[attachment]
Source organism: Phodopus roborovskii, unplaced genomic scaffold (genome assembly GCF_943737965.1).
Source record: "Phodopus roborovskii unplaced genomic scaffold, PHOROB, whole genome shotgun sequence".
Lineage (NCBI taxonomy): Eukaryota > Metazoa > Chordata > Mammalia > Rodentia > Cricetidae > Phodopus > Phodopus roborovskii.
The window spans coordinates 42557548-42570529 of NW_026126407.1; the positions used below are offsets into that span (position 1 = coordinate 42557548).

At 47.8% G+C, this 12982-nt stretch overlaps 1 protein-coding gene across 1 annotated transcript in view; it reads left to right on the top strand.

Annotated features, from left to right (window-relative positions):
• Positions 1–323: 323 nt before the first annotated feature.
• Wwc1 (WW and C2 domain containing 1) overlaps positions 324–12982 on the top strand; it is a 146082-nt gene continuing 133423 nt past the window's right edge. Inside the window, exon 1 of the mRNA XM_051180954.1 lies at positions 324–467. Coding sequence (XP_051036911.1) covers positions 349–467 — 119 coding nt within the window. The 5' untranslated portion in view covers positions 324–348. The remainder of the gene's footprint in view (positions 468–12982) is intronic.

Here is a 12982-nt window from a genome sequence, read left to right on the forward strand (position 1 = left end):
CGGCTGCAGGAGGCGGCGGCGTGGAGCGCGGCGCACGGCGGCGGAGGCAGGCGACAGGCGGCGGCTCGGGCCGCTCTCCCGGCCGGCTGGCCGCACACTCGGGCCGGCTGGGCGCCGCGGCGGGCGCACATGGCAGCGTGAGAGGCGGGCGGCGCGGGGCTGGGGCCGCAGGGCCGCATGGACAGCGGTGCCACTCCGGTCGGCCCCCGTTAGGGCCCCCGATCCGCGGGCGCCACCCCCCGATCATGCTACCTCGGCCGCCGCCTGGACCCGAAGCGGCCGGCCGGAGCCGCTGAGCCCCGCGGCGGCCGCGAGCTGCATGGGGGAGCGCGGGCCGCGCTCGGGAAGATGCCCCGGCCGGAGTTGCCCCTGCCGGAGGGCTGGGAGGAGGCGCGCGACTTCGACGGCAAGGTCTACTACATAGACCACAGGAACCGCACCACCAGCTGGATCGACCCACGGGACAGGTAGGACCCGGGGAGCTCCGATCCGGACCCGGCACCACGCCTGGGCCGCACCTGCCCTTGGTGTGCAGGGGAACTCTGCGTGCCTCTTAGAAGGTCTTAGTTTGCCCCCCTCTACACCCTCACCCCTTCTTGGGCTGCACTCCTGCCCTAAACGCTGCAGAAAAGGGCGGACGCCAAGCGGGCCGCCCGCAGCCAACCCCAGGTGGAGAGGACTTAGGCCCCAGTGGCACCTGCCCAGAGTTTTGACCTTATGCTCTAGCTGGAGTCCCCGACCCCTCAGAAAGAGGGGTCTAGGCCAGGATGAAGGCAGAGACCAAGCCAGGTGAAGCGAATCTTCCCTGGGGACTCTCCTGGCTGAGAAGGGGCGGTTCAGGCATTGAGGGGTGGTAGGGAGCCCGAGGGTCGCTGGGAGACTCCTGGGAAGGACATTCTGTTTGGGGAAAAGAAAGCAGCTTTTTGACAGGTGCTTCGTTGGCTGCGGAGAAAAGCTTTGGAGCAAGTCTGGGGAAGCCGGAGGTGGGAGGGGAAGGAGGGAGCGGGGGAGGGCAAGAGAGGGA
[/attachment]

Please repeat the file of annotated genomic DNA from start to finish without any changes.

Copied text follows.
Source organism: Phodopus roborovskii, unplaced genomic scaffold (genome assembly GCF_943737965.1).
Source record: "Phodopus roborovskii unplaced genomic scaffold, PHOROB, whole genome shotgun sequence".
Lineage (NCBI taxonomy): Eukaryota > Metazoa > Chordata > Mammalia > Rodentia > Cricetidae > Phodopus > Phodopus roborovskii.
The window spans coordinates 42557548-42570529 of NW_026126407.1; the positions used below are offsets into that span (position 1 = coordinate 42557548).

At 47.8% G+C, this 12982-nt stretch overlaps 1 protein-coding gene across 1 annotated transcript in view; it reads left to right on the top strand.

Annotated features, from left to right (window-relative positions):
• Positions 1–323: 323 nt before the first annotated feature.
• Wwc1 (WW and C2 domain containing 1) overlaps positions 324–12982 on the top strand; it is a 146082-nt gene continuing 133423 nt past the window's right edge. Inside the window, exon 1 of the mRNA XM_051180954.1 lies at positions 324–467. Coding sequence (XP_051036911.1) covers positions 349–467 — 119 coding nt within the window. The 5' untranslated portion in view covers positions 324–348. The remainder of the gene's footprint in view (positions 468–12982) is intronic.

Here is a 12982-nt window from a genome sequence, read left to right on the forward strand (position 1 = left end):
CGGCTGCAGGAGGCGGCGGCGTGGAGCGCGGCGCACGGCGGCGGAGGCAGGCGACAGGCGGCGGCTCGGGCCGCTCTCCCGGCCGGCTGGCCGCACACTCGGGCCGGCTGGGCGCCGCGGCGGGCGCACATGGCAGCGTGAGAGGCGGGCGGCGCGGGGCTGGGGCCGCAGGGCCGCATGGACAGCGGTGCCACTCCGGTCGGCCCCCGTTAGGGCCCCCGATCCGCGGGCGCCACCCCCCGATCATGCTACCTCGGCCGCCGCCTGGACCCGAAGCGGCCGGCCGGAGCCGCTGAGCCCCGCGGCGGCCGCGAGCTGCATGGGGGAGCGCGGGCCGCGCTCGGGAAGATGCCCCGGCCGGAGTTGCCCCTGCCGGAGGGCTGGGAGGAGGCGCGCGACTTCGACGGCAAGGTCTACTACATAGACCACAGGAACCGCACCACCAGCTGGATCGACCCACGGGACAGGTAGGACCCGGGGAGCTCCGATCCGGACCCGGCACCACGCCTGGGCCGCACCTGCCCTTGGTGTGCAGGGGAACTCTGCGTGCCTCTTAGAAGGTCTTAGTTTGCCCCCCTCTACACCCTCACCCCTTCTTGGGCTGCACTCCTGCCCTAAACGCTGCAGAAAAGGGCGGACGCCAAGCGGGCCGCCCGCAGCCAACCCCAGGTGGAGAGGACTTAGGCCCCAGTGGCACCTGCCCAGAGTTTTGACCTTATGCTCTAGCTGGAGTCCCCGACCCCTCAGAAAGAGGGGTCTAGGCCAGGATGAAGGCAGAGACCAAGCCAGGTGAAGCGAATCTTCCCTGGGGACTCTCCTGGCTGAGAAGGGGCGGTTCAGGCATTGAGGGGTGGTAGGGAGCCCGAGGGTCGCTGGGAGACTCCTGGGAAGGACATTCTGTTTGGGGAAAAGAAAGCAGCTTTTTGACAGGTGCTTCGTTGGCTGCGGAGAAAAGCTTTGGAGCAAGTCTGGGGAAGCCGGAGGTGGGAGGGGAAGGAGGGAGCGGGGGAGGGCAAGAGAGGGA